The Clean Energy Regulator (CER) has ordered Euro Solar – the biggest solar panel retailer in Australia – to replace non-compliant units or surrender the related small-scale technology certificates (STCs) as part of its crackdown on STC compliance.
The CER found that P & N NSW Pty Ltd claimed STCs from non-compliant panels on a total of 10 different rooftop solar installations. This works out to a total of 1,058 STCs worth about $40,000.
Clean Energy regulator crackdown on STC compliance
The CER has been targeting non-compliant installations and will now scrutinise P & N for the next 18 months for STC compliance. The company has been asked to validate serial numbers for 78 installations within the next 12 months and for a further 100 installations within the next 18 months.
If the next raft of installations are found to be non-compliant, P & N must replace them or surrender the STCs if the owners do not want to replace them. If none of the installations are compliant, P & Y could face an STC bill of $500,000.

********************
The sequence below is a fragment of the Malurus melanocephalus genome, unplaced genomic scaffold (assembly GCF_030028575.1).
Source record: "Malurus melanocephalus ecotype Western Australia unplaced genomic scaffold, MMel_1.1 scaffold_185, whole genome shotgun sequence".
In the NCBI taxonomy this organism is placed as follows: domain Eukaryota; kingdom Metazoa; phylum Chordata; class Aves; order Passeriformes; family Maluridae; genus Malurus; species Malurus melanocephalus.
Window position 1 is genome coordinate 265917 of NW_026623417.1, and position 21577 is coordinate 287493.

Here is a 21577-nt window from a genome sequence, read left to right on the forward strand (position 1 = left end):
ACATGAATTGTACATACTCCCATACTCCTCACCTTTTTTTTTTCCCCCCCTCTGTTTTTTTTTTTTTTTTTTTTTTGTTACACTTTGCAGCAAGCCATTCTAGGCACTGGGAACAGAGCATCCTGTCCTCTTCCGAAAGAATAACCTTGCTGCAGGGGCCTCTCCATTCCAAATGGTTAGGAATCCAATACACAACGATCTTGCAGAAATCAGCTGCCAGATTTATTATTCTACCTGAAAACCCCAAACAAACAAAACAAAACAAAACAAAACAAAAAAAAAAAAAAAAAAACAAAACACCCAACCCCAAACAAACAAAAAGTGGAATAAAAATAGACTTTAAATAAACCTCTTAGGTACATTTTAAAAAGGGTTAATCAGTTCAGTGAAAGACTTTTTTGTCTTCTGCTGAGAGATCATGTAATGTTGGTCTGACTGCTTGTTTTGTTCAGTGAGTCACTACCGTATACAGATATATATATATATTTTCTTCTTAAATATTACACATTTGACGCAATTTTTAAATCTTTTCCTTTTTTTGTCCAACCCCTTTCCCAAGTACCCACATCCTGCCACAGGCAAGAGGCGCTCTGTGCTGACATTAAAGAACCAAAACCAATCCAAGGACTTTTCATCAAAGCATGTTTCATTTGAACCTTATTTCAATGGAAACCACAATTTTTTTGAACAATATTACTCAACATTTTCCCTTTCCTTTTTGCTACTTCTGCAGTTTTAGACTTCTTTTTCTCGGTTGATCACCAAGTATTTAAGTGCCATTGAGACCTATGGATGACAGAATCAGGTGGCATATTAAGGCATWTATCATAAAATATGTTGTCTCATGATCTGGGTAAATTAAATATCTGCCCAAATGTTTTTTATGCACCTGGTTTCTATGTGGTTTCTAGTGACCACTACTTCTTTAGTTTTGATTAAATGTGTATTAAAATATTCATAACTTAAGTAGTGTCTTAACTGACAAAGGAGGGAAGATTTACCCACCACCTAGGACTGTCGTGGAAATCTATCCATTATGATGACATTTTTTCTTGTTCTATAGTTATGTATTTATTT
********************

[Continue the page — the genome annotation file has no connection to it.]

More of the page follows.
The CER says the move against P & N is part of a crackdown on rules in the SRES, which provides up-front rebates for rooftop solar installations. To qualify for STC compliance, solar panels need to have been approved and validated by the Clean Energy Council.
P & N has committed to validating the other installations and will report to the CER on a monthly basis. It will also fund the Clean Energy Regulator’s testing of four solar PV panels – randomly selected by the CER – held by P & N NSW Pty Ltd to determine whether the panels have the necessary attributes for accreditation or continuing accreditation.
STC compliance requires approval by the Clean Energy Council
The CER said it will continue to target non-compliant installations as part of its compliance program and that enforceable undertaking can be sought in cases to prevent or address serious non-compliance.
“Enforceable undertakings are written statements from a person or organisation that they will do, or refrain from doing, certain things in order to resolve detected contraventions or improve compliance with the legislation,” it says.
The intervention from the CER comes amid growing concerns within the industry about the standards and behaviours of some installers, the quality of some merchandise imported – such as solar panels and inverters – and the need for an awareness program for consumers.
The solar industry has been calling for a crackdown on poor quality installations, and more surveillance of solar panels – almost all of which are imported from overseas – to ensure they are compliant.
“The Clean Energy Regulator takes fraud and deliberate non-compliance seriously and takes necessary action to ensure the integrity of the scheme,” the CER said in its statement.
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